Abagha was a wise and capable man who wielded authority successfully. However, he did not want to become a Christian, as his father had. Instead, he was an idolater and always stirred up wars with his neighbors. [This meant that he was unable to defeat the Sultan of Egypt, whose power, therefore, increased. The Sultan of Egypt also did a clever thing; for he sent his messengers to the Tartars in the realms of Komania and Russia, making peace and friendship with them and ordaining that if Abagha came into Egypt, they would invade his lands and make war on him. oe33] Consequently, Abagha never attempted [g53] to attack the kingdom of Egypt. Thus the Sultan of Egypt was easily able to conquer the country of Syria, and thus did the Christians lose dominion over Antioch and many other fortresses in Syria [as is written in the chronicle book of the Holy Land, oe44].
Following this, the Sultan of Egypt, Bntuxtar [al-Malik Rukn-ad-Din Bibars Bunduqdar, or Baibars], grew so strong that he also destroyed the kingdom of [Cilician] Armenia. It happened that the King of Armenia had gone to the Tartars with a large force, and the Sultan of Egypt had learned about this. So he sent his troops to attack the kingdom of Armenia. Now when the Armenian King's sons learned about the coming of the Saracens, they assembled all who could bear arms, went against the Egyptians, and started to battle successfully. But in the end, the Armenian force was defeated, and one of the King's sons was taken captive while the other was killed in battle. The Saracens raided throughout the kingdom of Armenia, polluting all the plains with the sword and taking immeasurable spoils, which was an enormous loss for the Christians. Thereafter, the might of the enemy increased, while that of the King of Armenia declined greatly. Although the King always tried to destroy the power of the Saracens, and many times endeavored to incite Abagha and the Tartars against them, Abagha repeatedly refused, since he was warring with neighbors. Thus forsaken, the Armenian King sent to the Sultan of Egypt to negotiate with him so that his son [g54] be freed from prison. The Sultan agreed on the condition that his own friend, Sankolasar [Sonqor al-Achqar], whom the Tartars were holding in captivity, be returned to him and that the fortresses of the city of Aleppo be handed over to him. Thus the Sultan returned the King's son and received back his friend, and the King turned over to the Sultan the fortress of Tempezak' [Darbsak] and at the Sultan's request had two other fortresses demolished.
After these events, King Het'um, of blessed memory, who had reigned for fifteen years, entrusted the kingdom to his son, lord Levon, who had been freed from captivity in Egypt. Het'um himself forswore this vainglorious life and became a cleric, styled Makar. After a short while he died peacefully in the year 1270.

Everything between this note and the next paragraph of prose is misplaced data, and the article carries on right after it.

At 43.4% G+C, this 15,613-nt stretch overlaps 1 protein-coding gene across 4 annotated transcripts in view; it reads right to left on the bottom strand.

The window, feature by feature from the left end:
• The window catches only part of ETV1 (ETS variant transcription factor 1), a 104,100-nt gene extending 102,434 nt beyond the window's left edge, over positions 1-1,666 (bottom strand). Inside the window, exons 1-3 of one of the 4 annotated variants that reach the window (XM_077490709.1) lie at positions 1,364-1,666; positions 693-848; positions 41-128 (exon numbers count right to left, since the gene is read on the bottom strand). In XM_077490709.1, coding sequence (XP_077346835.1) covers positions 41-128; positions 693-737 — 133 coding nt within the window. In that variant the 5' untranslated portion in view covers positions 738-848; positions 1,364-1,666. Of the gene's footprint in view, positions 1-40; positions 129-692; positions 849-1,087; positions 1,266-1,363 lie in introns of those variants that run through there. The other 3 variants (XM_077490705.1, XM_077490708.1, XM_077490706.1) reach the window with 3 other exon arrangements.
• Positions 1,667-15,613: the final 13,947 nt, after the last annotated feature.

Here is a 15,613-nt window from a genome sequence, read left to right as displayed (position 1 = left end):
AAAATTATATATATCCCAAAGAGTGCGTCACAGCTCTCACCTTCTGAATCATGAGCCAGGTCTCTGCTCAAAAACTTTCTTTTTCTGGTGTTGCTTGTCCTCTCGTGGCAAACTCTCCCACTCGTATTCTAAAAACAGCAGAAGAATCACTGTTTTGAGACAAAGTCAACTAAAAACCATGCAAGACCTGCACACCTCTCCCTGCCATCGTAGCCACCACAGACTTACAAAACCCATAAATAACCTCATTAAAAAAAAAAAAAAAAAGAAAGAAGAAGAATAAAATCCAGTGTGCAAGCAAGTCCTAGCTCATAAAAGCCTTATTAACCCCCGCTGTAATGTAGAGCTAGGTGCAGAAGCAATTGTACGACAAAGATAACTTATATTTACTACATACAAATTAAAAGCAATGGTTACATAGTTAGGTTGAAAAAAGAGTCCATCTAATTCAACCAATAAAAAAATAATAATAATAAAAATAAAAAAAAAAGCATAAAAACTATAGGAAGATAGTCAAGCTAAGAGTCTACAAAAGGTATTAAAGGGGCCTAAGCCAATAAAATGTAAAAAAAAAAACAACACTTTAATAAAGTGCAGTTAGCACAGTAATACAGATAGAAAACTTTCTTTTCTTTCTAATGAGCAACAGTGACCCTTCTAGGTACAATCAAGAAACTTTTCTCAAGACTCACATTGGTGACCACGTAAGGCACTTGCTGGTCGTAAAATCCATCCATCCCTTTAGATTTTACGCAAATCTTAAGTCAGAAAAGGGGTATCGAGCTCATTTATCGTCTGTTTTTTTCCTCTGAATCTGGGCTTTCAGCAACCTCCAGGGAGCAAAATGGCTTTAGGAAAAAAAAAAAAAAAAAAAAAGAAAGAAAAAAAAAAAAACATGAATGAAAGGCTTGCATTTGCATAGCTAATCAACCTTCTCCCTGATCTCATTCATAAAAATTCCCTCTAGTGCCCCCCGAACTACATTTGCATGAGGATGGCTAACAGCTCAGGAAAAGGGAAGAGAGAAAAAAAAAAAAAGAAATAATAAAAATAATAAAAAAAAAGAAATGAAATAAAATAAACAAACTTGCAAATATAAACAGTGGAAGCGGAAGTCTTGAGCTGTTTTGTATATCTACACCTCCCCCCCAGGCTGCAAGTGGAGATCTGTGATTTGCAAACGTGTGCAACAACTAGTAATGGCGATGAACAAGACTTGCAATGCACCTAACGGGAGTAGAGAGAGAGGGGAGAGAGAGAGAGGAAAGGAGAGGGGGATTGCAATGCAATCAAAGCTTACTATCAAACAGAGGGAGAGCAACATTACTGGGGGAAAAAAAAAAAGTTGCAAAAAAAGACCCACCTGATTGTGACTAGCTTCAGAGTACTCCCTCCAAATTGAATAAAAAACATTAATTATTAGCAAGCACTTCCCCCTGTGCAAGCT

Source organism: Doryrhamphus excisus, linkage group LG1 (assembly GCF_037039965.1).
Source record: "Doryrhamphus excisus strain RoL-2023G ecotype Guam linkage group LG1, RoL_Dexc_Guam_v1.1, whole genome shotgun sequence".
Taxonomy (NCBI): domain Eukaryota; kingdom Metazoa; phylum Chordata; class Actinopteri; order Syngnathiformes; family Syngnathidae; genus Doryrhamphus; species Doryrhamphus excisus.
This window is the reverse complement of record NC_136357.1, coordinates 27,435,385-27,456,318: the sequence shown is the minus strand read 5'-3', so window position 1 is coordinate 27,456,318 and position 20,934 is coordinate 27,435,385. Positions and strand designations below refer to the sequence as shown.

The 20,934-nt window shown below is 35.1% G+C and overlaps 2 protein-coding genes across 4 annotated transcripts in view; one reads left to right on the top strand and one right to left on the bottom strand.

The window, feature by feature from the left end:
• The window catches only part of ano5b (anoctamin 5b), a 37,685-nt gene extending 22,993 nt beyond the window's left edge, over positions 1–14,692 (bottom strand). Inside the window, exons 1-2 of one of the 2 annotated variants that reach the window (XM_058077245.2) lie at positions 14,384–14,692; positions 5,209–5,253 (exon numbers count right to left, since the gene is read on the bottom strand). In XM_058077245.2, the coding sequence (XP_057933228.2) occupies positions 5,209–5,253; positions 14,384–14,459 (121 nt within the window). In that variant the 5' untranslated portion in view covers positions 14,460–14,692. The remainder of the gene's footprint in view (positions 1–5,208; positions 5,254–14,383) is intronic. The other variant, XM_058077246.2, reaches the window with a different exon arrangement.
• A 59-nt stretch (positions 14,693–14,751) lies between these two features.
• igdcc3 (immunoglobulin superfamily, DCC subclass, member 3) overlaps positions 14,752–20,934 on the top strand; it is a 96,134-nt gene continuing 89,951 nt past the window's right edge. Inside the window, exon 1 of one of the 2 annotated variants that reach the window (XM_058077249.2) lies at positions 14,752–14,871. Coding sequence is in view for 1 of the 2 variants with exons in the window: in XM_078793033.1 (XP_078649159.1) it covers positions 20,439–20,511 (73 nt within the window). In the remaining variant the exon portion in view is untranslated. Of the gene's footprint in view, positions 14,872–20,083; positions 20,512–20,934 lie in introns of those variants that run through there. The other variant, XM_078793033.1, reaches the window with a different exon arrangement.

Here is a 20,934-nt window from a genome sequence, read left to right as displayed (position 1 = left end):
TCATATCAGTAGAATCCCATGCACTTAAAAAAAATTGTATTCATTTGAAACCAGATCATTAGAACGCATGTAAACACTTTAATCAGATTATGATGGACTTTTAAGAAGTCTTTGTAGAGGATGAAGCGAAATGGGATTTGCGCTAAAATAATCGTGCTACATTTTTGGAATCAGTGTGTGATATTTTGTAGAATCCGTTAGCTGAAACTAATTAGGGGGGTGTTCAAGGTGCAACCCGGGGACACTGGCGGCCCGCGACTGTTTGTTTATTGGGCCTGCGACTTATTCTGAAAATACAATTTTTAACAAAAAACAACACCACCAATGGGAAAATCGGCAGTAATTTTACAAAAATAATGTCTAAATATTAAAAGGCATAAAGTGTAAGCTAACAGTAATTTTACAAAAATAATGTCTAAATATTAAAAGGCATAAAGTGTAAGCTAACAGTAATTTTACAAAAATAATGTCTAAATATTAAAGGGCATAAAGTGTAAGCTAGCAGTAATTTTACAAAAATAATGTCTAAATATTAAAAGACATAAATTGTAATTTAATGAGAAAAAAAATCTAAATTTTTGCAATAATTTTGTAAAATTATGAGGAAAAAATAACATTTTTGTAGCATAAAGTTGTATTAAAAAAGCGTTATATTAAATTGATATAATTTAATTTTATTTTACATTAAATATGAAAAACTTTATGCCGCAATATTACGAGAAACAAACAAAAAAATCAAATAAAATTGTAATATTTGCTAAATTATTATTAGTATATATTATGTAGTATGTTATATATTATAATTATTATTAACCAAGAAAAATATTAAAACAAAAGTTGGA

The Armenian King, Levon, ruled wisely and with an alert mind, beloved by his own people and by the Tartars. With all his heart he labored to destroy the Saracens. Now it came to pass that Abagha made peace with his neighbors, with whom he had been inimical for a long time. Then the Sultan of Egypt entered the country of the Turks, killed many Tartars and conquered many villages and districts. A certain Saracen, named P'arwana, who was in the country of the Turks and was head of the Tartars, had revolted from Abagha and was trying to ruin the Tartars or cause them to desert. When Abagha heard about this, he arrived there in fifteen days. When the Sultan of Egypt heard of the coming of the Tartars, [g55] he wanted to flee the land of the Turks, but was unable. For the Tartars had set out quickly and attacked the rearmost wing of the army at a place called Basplang [Lepas Blanc (the pass of Aqchai Bogazi)], at the approaches of Egypt. The Tartars attacked and seized two thousand Saracen cavalry and many goods. They also seized five thousand Kurdish families dwelling in that district. However, when Abagha reached the borders of the country of Egypt, he did not want to advance farther because of the heat, for that district was extremely warm. Furthermore the Tartars and their beasts which had come a very far distance in a hurry, were unable to bear the toil and heat. So Abagha returned to the country of the Turks, and he routed and destroyed all the rebellious places and those which had surrendered to the Sultan. As for the traitor P'arwana and his cohorts, Abagha had him cut to bits, according to Tartar custom. He then ordered that at every meal some of the flesh of the traitor P'arwana be set out. And Abagha and the nobility ate of this. Such was the manner in which King Abagha wreaked vengeance on the traitor P'arwana.